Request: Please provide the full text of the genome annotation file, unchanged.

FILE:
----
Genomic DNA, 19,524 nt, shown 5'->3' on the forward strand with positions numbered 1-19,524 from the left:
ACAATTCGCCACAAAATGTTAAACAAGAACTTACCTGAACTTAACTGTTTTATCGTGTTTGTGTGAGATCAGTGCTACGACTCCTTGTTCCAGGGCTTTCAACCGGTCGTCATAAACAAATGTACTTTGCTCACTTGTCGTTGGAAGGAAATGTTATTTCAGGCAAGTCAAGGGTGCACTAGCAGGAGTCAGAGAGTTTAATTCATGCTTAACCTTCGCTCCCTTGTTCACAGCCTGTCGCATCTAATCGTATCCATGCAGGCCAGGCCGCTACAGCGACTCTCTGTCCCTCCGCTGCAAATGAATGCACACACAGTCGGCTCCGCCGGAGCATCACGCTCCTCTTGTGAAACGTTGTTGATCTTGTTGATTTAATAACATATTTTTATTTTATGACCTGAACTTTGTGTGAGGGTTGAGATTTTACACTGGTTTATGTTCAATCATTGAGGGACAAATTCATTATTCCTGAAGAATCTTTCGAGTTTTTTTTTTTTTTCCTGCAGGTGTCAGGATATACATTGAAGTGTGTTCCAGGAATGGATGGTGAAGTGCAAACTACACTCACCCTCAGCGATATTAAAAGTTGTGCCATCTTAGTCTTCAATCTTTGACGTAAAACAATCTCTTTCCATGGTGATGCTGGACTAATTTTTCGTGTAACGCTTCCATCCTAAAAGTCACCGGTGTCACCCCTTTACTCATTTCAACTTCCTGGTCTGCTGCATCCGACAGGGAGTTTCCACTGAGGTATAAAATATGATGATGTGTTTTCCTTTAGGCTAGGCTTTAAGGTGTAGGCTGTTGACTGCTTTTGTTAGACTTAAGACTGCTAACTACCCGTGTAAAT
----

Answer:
Genomic DNA, 19,524 nt, shown 5'->3' on the forward strand with positions numbered 1-19,524 from the left:
ACAATTCGCCACAAAATGTTAAACAAGAACTTACCTGAACTTAACTGTTTTATCGTGTTTGTGTGAGATCAGTGCTACGACTCCTTGTTCCAGGGCTTTCAACCGGTCGTCATAAACAAATGTACTTTGCTCACTTGTCGTTGGAAGGAAATGTTATTTCAGGCAAGTCAAGGGTGCACTAGCAGGAGTCAGAGAGTTTAATTCATGCTTAACCTTCGCTCCCTTGTTCACAGCCTGTCGCATCTAATCGTATCCATGCAGGCCAGGCCGCTACAGCGACTCTCTGTCCCTCCGCTGCAAATGAATGCACACACAGTCGGCTCCGCCGGAGCATCACGCTCCTCTTGTGAAACGTTGTTGATCTTGTTGATTTAATAACATATTTTTATTTTATGACCTGAACTTTGTGTGAGGGTTGAGATTTTACACTGGTTTATGTTCAATCATTGAGGGACAAATTCATTATTCCTGAAGAATCTTTCGAGTTTTTTTTTTTTTTCCTGCAGGTGTCAGGATATACATTGAAGTGTGTTCCAGGAATGGATGGTGAAGTGCAAACTACACTCACCCTCAGCGATATTAAAAGTTGTGCCATCTTAGTCTTCAATCTTTGACGTAAAACAATCTCTTTCCATGGTGATGCTGGACTAATTTTTCGTGTAACGCTTCCATCCTAAAAGTCACCGGTGTCACCCCTTTACTCATTTCAACTTCCTGGTCTGCTGCATCCGACAGGGAGTTTCCACTGAGGTATAAAATATGATGATGTGTTTTCCTTTAGGCTAGGCTTTAAGGTGTAGGCTGTTGACTGCTTTTGTTAGACTTAAGACTGCTAACTACCCGTGTAAAT